Rainbow hats. Rainbow tees. Rainbow scarves. Rainbow words on signs: "Hate is not holy" and "Honk for = rights. "
The girls and one boy scream and wave like cheerleaders seeking drivers' attention for a car wash. When a black Ford F-150 pickup expresses a different message -- five middle fingers thrusting skyward -- the teens' mood stays ... gay.
The leader of the group, Emmie "Paris" Lohr, is 15. Tall, at 5-foot-9, slender and with blond hair that shines, she could grace a cover of Seventeen magazine. She often wears pink sparkle Converse shoes. She adores Lady Gaga and belts out the Gaga song, "Born This Way."
She describes herself as "bi-curious," as in attracted to both girls and boys. And since spring she also calls herself a gay activist.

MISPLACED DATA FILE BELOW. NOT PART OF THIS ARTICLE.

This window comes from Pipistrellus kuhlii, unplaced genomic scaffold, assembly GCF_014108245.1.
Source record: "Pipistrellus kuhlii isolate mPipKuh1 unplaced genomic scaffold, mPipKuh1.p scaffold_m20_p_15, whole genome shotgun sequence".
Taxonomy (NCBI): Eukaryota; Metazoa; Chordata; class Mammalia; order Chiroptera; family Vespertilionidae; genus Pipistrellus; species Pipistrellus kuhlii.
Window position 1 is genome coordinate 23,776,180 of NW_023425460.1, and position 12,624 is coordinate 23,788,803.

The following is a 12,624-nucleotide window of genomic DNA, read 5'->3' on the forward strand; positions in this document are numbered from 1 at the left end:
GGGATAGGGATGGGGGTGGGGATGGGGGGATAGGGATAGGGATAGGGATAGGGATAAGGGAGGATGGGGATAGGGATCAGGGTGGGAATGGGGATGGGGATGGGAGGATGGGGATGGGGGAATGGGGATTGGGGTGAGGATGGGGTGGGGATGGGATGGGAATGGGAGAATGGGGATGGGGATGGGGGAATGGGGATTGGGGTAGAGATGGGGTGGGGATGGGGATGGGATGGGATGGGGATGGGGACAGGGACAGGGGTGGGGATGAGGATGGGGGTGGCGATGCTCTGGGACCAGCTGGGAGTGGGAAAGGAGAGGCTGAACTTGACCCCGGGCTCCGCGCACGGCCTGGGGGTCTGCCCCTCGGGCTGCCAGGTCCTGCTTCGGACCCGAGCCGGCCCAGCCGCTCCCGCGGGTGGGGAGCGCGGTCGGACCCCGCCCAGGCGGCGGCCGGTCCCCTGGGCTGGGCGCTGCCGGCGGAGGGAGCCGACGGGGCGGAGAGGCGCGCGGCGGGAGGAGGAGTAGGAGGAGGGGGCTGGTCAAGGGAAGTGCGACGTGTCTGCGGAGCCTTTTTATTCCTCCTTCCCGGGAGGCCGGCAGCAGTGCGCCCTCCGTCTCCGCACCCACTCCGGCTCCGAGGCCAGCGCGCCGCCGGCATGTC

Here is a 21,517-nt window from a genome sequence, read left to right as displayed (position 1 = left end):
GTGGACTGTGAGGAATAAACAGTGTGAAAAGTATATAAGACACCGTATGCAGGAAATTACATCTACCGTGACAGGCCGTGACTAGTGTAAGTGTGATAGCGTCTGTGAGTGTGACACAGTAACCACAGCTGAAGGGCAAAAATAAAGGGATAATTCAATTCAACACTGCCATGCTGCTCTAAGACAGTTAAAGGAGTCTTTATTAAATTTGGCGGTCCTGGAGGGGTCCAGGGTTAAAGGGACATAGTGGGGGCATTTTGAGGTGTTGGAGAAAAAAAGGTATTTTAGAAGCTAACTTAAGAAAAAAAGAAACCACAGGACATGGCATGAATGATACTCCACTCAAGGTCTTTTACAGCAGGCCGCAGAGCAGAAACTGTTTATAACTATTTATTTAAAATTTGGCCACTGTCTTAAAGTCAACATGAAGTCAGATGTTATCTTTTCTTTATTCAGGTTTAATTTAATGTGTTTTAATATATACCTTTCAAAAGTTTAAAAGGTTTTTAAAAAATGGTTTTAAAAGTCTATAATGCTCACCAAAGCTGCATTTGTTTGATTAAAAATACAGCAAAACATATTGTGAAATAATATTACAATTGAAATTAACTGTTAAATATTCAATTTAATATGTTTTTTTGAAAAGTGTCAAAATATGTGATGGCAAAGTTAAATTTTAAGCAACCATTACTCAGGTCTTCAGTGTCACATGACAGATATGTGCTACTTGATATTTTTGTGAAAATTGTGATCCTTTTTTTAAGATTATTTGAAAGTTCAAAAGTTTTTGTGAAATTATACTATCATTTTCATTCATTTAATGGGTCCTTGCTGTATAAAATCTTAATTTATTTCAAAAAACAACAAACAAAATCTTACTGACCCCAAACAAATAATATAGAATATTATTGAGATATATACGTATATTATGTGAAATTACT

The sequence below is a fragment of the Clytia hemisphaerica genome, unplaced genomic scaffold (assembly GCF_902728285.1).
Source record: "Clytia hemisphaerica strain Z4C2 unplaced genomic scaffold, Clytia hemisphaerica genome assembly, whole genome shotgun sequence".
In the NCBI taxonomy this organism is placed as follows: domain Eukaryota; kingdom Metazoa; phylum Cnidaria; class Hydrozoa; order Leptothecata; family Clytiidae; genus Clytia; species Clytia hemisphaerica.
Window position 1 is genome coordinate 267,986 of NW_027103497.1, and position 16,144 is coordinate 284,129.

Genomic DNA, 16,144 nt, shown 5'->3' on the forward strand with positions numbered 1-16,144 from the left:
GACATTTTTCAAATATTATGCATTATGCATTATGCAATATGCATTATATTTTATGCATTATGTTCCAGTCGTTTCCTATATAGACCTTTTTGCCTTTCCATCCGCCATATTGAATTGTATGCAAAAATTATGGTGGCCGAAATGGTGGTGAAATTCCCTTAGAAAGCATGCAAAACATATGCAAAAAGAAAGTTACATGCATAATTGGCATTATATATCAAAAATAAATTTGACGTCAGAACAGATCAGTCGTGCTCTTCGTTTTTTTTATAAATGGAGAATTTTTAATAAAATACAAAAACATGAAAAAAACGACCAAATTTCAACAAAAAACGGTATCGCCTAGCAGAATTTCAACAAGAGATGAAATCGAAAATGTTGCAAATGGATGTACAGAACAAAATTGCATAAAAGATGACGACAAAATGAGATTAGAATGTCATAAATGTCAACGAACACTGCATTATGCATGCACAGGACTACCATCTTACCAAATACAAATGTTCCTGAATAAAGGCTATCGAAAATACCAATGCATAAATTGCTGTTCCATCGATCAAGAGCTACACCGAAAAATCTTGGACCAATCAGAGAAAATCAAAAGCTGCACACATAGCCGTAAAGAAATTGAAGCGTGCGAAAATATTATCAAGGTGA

She and her friends listened to the televised forums. Everyone at her school was talking about them. Obama spoke about gay marriage. And then a teacher at a Hutchinson middle school wrote a post on his Facebook page (where most of his students are friended) how homosexuality "ranks in God's eyes the same as murder, lying, stealing, or cheating."
Emmie knew at least three gay students in his classroom, including one who was terrified that the teacher would out him to his parents.
"His words shocked me, because I thought teachers were supposed to support all kids. They're supposed to keep religion out of school," she says.
She started a counter-Facebook group, Stand Together and End Homophobia. But what began as a support group for lonely gay teens has become a full-fledged club.